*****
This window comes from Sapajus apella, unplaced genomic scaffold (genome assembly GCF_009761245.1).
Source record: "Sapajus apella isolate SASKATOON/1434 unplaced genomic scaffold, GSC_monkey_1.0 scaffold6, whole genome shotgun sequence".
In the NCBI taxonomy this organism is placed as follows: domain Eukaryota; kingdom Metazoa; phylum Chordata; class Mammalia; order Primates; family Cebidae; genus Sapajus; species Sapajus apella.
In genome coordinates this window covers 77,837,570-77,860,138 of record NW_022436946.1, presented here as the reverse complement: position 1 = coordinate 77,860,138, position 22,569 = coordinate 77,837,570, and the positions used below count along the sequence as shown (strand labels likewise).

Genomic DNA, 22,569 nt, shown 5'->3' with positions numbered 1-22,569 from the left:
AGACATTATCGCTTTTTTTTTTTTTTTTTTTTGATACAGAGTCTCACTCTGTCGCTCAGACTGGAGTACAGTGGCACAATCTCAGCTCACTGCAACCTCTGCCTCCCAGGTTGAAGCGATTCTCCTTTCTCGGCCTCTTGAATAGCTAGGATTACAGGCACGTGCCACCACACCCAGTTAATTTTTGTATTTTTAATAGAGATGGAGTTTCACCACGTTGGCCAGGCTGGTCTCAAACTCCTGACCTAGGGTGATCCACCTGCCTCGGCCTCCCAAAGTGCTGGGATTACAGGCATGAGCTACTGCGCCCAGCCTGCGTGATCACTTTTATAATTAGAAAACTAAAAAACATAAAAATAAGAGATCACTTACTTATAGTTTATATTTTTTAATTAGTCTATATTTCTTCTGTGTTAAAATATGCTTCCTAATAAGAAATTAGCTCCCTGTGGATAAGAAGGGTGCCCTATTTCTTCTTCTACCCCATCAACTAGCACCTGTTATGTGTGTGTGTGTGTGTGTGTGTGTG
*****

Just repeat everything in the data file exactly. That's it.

This window comes from Sapajus apella, unplaced genomic scaffold (genome assembly GCF_009761245.1).
Source record: "Sapajus apella isolate SASKATOON/1434 unplaced genomic scaffold, GSC_monkey_1.0 scaffold6, whole genome shotgun sequence".
In the NCBI taxonomy this organism is placed as follows: domain Eukaryota; kingdom Metazoa; phylum Chordata; class Mammalia; order Primates; family Cebidae; genus Sapajus; species Sapajus apella.
In genome coordinates this window covers 77,837,570-77,860,138 of record NW_022436946.1, presented here as the reverse complement: position 1 = coordinate 77,860,138, position 22,569 = coordinate 77,837,570, and the positions used below count along the sequence as shown (strand labels likewise).

Genomic DNA, 22,569 nt, shown 5'->3' with positions numbered 1-22,569 from the left:
AGACATTATCGCTTTTTTTTTTTTTTTTTTTTGATACAGAGTCTCACTCTGTCGCTCAGACTGGAGTACAGTGGCACAATCTCAGCTCACTGCAACCTCTGCCTCCCAGGTTGAAGCGATTCTCCTTTCTCGGCCTCTTGAATAGCTAGGATTACAGGCACGTGCCACCACACCCAGTTAATTTTTGTATTTTTAATAGAGATGGAGTTTCACCACGTTGGCCAGGCTGGTCTCAAACTCCTGACCTAGGGTGATCCACCTGCCTCGGCCTCCCAAAGTGCTGGGATTACAGGCATGAGCTACTGCGCCCAGCCTGCGTGATCACTTTTATAATTAGAAAACTAAAAAACATAAAAATAAGAGATCACTTACTTATAGTTTATATTTTTTAATTAGTCTATATTTCTTCTGTGTTAAAATATGCTTCCTAATAAGAAATTAGCTCCCTGTGGATAAGAAGGGTGCCCTATTTCTTCTTCTACCCCATCAACTAGCACCTGTTATGTGTGTGTGTGTGTGTGTGTGTGTG